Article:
Several important documents are produced during the law-making process including the Bill, the explanatory note or memorandum, and the explanatory or second reading speech.
Some of the most significant documents produced by Parliament are Bills. A Bill is a proposed Act and the principal means by which government policy becomes law. Nowadays, the majority of Bills are drafted by the Office of the Parliamentary Counsel and then debated and considered in detail in Parliament before they are passed and become law.
Bills have clauses instead of sections or provisions.
Bills are usually introduced by the government of the day, however, non-government Bills may be introduced in the form of Private Members’ Bills. More information about Private Members’ Bills is available in House of Representatives Practice.
Interpretive materials such as explanatory memoranda or notes and parliamentary speeches are useful when researching the intent of the legislation and fleshing out the purpose and finer details of statutes. These materials are referred to as extrinsic material because although they are aids in statutory interpretation, they are not part of the Act.
Explanatory note or memorandum
The explanatory note or memorandum describes the purpose of the Bill and provides an explanation of each clause in plain English. These memoranda or notes can be useful in interpreting legislation and may also be examined by courts when considering legislation. Most common law jurisdictions use the term explanatory memoranda while others use explanatory notes to describe these kinds of documents.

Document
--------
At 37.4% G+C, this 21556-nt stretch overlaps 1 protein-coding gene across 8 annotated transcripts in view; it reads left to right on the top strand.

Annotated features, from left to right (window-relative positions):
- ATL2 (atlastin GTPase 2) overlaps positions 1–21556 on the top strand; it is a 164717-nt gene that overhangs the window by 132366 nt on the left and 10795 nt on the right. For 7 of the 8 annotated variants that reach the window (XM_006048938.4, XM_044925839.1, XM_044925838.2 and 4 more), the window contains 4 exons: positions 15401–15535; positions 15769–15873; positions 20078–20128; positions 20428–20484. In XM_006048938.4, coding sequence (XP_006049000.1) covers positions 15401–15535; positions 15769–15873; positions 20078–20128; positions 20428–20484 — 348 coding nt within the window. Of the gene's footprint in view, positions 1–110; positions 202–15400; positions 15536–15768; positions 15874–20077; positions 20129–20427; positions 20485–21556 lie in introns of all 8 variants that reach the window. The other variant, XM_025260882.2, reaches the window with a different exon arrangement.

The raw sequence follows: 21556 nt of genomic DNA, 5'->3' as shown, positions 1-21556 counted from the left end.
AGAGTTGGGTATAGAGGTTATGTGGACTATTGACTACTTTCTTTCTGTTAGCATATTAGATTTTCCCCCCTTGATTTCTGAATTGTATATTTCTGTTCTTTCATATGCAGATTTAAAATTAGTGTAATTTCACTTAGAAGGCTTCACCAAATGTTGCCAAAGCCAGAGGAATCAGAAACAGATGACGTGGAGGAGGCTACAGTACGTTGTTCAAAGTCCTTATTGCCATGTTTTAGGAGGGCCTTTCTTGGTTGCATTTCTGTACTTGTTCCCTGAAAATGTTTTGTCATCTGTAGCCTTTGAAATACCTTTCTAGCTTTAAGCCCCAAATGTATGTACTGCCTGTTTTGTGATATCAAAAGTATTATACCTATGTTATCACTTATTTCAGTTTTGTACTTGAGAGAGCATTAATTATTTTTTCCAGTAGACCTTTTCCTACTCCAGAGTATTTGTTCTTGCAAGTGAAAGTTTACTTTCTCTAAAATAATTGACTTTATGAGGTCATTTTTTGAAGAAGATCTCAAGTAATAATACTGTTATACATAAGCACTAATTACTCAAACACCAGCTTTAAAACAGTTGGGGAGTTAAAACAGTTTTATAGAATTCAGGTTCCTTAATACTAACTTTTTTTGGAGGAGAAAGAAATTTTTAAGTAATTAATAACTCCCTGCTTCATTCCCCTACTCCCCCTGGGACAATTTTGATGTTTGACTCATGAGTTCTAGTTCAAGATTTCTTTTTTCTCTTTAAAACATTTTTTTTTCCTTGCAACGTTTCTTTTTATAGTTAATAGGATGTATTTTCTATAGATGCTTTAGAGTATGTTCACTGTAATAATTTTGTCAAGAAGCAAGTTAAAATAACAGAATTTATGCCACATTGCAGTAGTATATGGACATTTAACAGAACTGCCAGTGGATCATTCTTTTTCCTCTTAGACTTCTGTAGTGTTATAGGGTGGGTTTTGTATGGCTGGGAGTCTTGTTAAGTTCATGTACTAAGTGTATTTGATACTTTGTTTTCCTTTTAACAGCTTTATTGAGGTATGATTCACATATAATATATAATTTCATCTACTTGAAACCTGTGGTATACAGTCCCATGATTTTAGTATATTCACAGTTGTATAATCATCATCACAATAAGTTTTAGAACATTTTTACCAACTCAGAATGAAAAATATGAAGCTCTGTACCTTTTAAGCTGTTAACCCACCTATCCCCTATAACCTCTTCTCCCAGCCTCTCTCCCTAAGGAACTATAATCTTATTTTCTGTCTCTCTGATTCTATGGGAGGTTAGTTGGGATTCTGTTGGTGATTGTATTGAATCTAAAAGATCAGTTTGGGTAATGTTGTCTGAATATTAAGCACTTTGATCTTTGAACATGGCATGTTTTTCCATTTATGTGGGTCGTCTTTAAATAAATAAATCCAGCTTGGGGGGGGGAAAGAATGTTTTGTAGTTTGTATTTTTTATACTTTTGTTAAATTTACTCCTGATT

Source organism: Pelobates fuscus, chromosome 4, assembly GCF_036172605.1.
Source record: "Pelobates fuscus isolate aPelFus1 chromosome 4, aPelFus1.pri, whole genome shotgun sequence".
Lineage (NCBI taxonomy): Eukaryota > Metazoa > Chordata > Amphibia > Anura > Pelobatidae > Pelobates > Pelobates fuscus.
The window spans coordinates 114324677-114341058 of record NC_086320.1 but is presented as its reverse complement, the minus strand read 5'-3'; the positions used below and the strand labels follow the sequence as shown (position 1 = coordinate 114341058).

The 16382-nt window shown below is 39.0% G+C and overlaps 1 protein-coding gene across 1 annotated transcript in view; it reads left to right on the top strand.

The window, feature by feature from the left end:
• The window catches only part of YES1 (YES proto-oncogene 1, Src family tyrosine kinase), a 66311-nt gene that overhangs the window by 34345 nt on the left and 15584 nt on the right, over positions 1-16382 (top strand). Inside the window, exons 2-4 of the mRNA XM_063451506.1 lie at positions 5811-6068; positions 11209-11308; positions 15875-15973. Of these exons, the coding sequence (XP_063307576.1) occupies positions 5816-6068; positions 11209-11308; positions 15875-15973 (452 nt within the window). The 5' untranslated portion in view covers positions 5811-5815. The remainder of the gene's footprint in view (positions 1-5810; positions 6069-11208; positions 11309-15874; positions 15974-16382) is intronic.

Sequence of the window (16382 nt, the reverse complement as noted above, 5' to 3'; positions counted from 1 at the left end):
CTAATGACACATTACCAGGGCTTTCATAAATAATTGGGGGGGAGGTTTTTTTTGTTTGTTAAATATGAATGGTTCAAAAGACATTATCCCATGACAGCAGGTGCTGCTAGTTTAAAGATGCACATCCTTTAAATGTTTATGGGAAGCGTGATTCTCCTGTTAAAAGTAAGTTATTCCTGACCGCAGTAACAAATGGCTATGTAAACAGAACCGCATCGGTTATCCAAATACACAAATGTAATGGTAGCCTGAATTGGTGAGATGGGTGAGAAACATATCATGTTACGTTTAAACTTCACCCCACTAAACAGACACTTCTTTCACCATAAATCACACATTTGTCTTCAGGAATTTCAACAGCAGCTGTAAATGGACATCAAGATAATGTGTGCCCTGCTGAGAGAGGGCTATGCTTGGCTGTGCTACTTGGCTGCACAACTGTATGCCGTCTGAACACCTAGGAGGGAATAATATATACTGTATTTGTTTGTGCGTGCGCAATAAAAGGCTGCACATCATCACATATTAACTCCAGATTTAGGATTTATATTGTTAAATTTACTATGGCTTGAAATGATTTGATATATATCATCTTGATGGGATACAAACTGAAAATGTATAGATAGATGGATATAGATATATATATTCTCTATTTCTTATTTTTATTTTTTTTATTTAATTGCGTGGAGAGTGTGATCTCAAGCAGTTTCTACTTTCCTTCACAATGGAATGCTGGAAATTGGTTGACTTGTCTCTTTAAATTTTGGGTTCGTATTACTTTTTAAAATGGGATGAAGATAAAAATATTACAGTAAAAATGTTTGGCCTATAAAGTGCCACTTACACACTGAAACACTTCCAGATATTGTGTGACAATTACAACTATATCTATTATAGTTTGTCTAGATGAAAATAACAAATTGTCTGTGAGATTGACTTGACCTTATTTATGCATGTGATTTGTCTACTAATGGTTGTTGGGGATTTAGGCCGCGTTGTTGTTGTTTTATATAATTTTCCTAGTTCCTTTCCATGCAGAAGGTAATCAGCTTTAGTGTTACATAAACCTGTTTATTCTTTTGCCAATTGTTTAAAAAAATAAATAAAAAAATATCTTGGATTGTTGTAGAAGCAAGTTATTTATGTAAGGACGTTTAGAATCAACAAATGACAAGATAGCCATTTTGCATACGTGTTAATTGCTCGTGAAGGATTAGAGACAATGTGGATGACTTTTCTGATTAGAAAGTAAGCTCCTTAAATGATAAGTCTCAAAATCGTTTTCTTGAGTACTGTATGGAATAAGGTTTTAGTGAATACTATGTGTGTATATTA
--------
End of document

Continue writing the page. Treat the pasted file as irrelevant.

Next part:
Historical explanatory memoranda
Not all Bills will have an associated explanatory statement (particularly older Bills). For more information refer to Was there an EM?: Explanatory Memoranda and Explanatory Statements in the Commonwealth Parliament for historical Commonwealth explanatory memoranda in Australian states and territories.
A Bill will generally be the subject of several parliamentary speeches, the most significant of which is the explanatory speech given by the Minister in charge of the Bill. In this speech, the Minister outlines the policy behind the Bill and what it seeks to achieve. These speeches can therefore help you understand why a Bill has been introduced.
In most jurisdictions this speech is referred to as a second reading speech because it occurs on the second reading of the Bill.
Accessing parliamentary documents
Most common law jurisdictions have a parliamentary website that you can use to access a full range of parliamentary documents.